On numerous occasions Peter Ruckman appeals to Scripture in an attempt to justify his outrageous name-calling. It cannot be denied that on a few occasions our Lord used some tough language when dealing with certain people, most notably the Pharisees. However, our Lord is sovereign, and was consistently capable of expressing anger without ever committing sin and could see the heart of the person he was judging. This cannot be said of Dr. Ruckman or anyone else. Also, Christ in his omniscience knew whether or not a strong denunciation in a given situation would be counter-productive or not in the long run. There were a significant number of occasions when Christ turned away from a confrontation.
Ruckman also compares himself with such Bible characters as Jeremiah, Elijah, John the Baptist, and Paul in an attempt to justify his behavior. Ruckman seems to believe that the occasional tough language of Bible characters vindicate him, but it should be considered that we do not know the tone of voice used or to what extent the vocabulary used in a different language and culture thousands of years ago was as offensive or rude as it may sound to us in another language, time, and culture.
For proof of Ruckman's lack of balance, notice the phrase “the only proper way” in this quote:
“NAME CALLING” is the only proper way to preach when one is rebuking and warning. If you do not “call names,” it is not because you are loving, pious, circumspect, or “caring”; (Ruckman, Peter. Twenty-Two Years of the Bible Believers’ Bulletin Vol. 8 Essays on Bible Topics. 2010, p. 245)
Ruckman mocks those who believe in “what a sweet, kind, nice, wonderful person Jesus was.” (Ruckman’s Bible References: Personal Notes on Salient Verses in the Bible, p. 112). Instead, notice how he portrays Christ in the following terms that only a bitter unbeliever would be expected to use:
Deceived apostates find it impossible to believe that the Lord Jesus would be sarcastic, vicious, vengeful, insulting, unkind, or deceptive. Like nuts in the nut house, they are optimistic all the time, and fashion a god after their own “powers of positive thinking.” “I the Lord have deceived that prophet” (Ezek. 14:9) (Ruckman’s Bible References: Personal Notes on Salient Verses in the Bible, p. 65)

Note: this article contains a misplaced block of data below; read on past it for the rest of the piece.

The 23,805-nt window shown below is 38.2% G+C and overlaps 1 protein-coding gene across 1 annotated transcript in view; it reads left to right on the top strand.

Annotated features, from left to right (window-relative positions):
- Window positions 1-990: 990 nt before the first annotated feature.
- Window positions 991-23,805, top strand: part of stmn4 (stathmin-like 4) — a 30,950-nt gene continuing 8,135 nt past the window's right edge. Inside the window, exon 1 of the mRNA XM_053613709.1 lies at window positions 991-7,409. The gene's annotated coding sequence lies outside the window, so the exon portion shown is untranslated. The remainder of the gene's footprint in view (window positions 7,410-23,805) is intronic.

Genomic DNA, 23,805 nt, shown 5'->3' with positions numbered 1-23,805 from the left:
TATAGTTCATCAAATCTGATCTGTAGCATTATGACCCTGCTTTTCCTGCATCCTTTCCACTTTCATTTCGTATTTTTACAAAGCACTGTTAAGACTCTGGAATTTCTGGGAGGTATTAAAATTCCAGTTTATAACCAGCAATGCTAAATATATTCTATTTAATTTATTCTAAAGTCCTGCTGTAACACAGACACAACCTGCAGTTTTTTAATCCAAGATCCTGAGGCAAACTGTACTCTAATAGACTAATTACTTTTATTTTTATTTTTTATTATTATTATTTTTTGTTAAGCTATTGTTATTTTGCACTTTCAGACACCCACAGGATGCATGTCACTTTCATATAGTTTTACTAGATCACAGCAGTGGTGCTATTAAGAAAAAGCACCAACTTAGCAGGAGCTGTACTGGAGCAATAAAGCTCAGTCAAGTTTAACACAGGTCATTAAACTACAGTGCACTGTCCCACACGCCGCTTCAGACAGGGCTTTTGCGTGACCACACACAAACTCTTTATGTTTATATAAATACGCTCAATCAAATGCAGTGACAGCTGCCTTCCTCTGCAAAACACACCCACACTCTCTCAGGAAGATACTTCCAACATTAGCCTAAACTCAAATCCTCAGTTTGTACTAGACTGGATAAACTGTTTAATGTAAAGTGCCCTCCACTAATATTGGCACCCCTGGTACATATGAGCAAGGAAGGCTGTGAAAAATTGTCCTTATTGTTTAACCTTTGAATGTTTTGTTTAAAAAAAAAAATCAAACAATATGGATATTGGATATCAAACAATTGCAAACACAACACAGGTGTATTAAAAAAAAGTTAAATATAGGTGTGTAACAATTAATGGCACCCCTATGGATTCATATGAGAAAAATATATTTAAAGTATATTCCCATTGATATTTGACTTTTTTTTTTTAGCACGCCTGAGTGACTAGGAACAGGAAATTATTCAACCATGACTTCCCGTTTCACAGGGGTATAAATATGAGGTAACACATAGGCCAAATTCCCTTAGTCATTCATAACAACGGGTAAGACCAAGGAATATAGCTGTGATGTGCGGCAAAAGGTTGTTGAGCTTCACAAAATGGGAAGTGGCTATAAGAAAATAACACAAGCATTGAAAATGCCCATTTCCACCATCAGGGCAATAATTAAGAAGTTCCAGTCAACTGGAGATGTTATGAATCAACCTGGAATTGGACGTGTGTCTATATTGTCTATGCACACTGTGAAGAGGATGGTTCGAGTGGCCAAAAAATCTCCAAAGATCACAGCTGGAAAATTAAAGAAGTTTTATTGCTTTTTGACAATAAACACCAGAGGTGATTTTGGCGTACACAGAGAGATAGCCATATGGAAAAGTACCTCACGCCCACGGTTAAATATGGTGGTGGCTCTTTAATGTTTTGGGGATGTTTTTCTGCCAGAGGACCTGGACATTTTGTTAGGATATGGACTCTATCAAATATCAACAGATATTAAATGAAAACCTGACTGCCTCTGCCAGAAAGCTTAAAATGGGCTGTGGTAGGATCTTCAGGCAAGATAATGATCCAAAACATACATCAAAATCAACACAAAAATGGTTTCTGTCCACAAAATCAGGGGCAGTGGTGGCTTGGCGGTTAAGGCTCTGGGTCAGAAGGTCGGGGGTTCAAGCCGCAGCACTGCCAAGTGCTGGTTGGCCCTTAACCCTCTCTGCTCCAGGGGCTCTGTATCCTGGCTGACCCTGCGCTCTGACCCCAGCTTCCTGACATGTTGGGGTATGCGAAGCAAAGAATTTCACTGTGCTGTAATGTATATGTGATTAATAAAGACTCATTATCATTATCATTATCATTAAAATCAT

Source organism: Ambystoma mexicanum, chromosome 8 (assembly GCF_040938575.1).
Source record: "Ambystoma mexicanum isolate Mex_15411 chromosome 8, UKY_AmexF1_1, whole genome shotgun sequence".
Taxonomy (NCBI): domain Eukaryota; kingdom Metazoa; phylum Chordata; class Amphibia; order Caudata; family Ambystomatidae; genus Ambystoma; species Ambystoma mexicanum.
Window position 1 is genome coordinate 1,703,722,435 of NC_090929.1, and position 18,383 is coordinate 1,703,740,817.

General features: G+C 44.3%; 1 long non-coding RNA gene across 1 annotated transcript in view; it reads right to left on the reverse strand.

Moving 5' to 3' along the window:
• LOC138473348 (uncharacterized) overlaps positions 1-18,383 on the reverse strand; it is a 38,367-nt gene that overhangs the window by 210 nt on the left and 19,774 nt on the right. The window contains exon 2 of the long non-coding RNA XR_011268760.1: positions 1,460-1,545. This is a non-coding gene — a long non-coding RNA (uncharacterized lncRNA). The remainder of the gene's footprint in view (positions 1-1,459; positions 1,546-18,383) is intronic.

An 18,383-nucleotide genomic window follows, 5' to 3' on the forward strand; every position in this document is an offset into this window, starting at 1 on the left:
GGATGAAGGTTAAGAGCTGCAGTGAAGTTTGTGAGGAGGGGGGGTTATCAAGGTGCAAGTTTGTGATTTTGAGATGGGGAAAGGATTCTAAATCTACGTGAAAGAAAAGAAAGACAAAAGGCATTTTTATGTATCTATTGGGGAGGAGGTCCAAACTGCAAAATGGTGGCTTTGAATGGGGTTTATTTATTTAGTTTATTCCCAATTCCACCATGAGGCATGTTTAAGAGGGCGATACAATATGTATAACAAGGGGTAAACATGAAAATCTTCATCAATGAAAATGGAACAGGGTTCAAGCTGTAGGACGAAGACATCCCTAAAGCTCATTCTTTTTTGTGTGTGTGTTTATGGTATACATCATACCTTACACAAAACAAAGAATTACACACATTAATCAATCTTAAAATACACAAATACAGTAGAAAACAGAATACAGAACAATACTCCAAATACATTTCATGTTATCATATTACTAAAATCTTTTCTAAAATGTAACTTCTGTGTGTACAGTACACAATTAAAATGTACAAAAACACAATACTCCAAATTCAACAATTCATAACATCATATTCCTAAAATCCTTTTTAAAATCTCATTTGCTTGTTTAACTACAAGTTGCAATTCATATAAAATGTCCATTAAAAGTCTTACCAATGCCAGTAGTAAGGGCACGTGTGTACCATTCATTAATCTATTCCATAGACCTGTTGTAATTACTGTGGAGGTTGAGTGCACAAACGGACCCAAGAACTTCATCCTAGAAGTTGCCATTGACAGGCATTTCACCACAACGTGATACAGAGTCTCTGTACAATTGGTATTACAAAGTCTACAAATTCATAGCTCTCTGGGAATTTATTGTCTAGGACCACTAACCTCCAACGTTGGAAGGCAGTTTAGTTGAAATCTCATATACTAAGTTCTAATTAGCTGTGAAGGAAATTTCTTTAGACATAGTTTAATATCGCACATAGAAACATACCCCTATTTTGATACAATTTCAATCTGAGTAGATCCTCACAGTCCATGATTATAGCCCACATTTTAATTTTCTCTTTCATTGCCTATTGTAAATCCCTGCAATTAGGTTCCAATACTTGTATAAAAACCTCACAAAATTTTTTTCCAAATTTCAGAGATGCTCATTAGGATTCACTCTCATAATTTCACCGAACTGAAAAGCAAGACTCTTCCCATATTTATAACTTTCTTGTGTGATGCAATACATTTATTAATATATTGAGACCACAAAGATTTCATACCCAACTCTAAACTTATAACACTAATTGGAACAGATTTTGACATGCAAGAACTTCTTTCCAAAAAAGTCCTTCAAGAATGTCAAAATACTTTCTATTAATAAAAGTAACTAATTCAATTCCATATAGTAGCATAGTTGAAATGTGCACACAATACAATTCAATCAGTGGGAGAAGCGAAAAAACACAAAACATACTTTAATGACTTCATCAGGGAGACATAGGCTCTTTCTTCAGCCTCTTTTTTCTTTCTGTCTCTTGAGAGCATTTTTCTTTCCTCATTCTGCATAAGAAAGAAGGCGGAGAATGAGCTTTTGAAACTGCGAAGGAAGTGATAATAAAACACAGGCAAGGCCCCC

Many other attempts at bringing Christ down closer to his level can be found throughout Ruckman’s writings. Notice these examples, and look up the passages to see for yourself if his portrayal of Christ is accurate:
It was Christ who cussed out his host at the dinner table (Luke 11:38-52). (Ruckman, Peter. Twenty-Two Years of the Bible Believers’ Bulletin Vol. 8 Essays on Bible Topics. 2010, p. 182)
Jesus Christ…ripped, blasted, scalded, steamed, “tore hide,” “peeled the bark,” shelled the corn,” and came out with the most vicious (Matt. 23:17), scathing (Mat. 12:34) sarcastic (Mat. 15:14), rude (Mat. 8:22) and offensive (Mat. 16:3) diatribes known to man. (Ruckman, Peter. Pastoral Epistles: The Bible Believer’s Commentary Series. Pensacola, FL: Bible Baptist Bookstore, 1989, p. 186)
In the last quote above, all the verses except one that Ruckman used to portray Christ as vicious, scathing, sarcastic and offensive were in passages in which Christ was speaking directly at the Pharisees. The only case in the above quote not directed at Pharisees was Mat. 8:22, where Christ merely stated “Follow me; and let the dead bury their dead.” As we have just demonstrated, nearly every time Ruckman gives a reference portraying Christ as rude and a name caller, it is when Christ was dealing directly with the scribes and Pharisees or similar unregenerate hypocritical religious leaders of his day.